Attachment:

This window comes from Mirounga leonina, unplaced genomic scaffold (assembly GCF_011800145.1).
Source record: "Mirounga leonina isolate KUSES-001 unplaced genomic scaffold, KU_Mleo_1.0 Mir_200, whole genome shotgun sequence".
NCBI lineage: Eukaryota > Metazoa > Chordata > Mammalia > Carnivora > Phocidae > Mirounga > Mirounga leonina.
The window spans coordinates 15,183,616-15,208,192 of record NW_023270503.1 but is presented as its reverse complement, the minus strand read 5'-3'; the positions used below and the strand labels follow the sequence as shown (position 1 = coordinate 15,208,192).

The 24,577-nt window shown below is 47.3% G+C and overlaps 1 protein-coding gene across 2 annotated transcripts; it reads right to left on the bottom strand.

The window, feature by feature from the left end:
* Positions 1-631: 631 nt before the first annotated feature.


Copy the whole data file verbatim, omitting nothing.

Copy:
This window comes from Mirounga leonina, unplaced genomic scaffold (assembly GCF_011800145.1).
Source record: "Mirounga leonina isolate KUSES-001 unplaced genomic scaffold, KU_Mleo_1.0 Mir_200, whole genome shotgun sequence".
NCBI lineage: Eukaryota > Metazoa > Chordata > Mammalia > Carnivora > Phocidae > Mirounga > Mirounga leonina.
The window spans coordinates 15,183,616-15,208,192 of record NW_023270503.1 but is presented as its reverse complement, the minus strand read 5'-3'; the positions used below and the strand labels follow the sequence as shown (position 1 = coordinate 15,208,192).

The 24,577-nt window shown below is 47.3% G+C and overlaps 1 protein-coding gene across 2 annotated transcripts; it reads right to left on the bottom strand.

The window, feature by feature from the left end:
* Positions 1-631: 631 nt before the first annotated feature.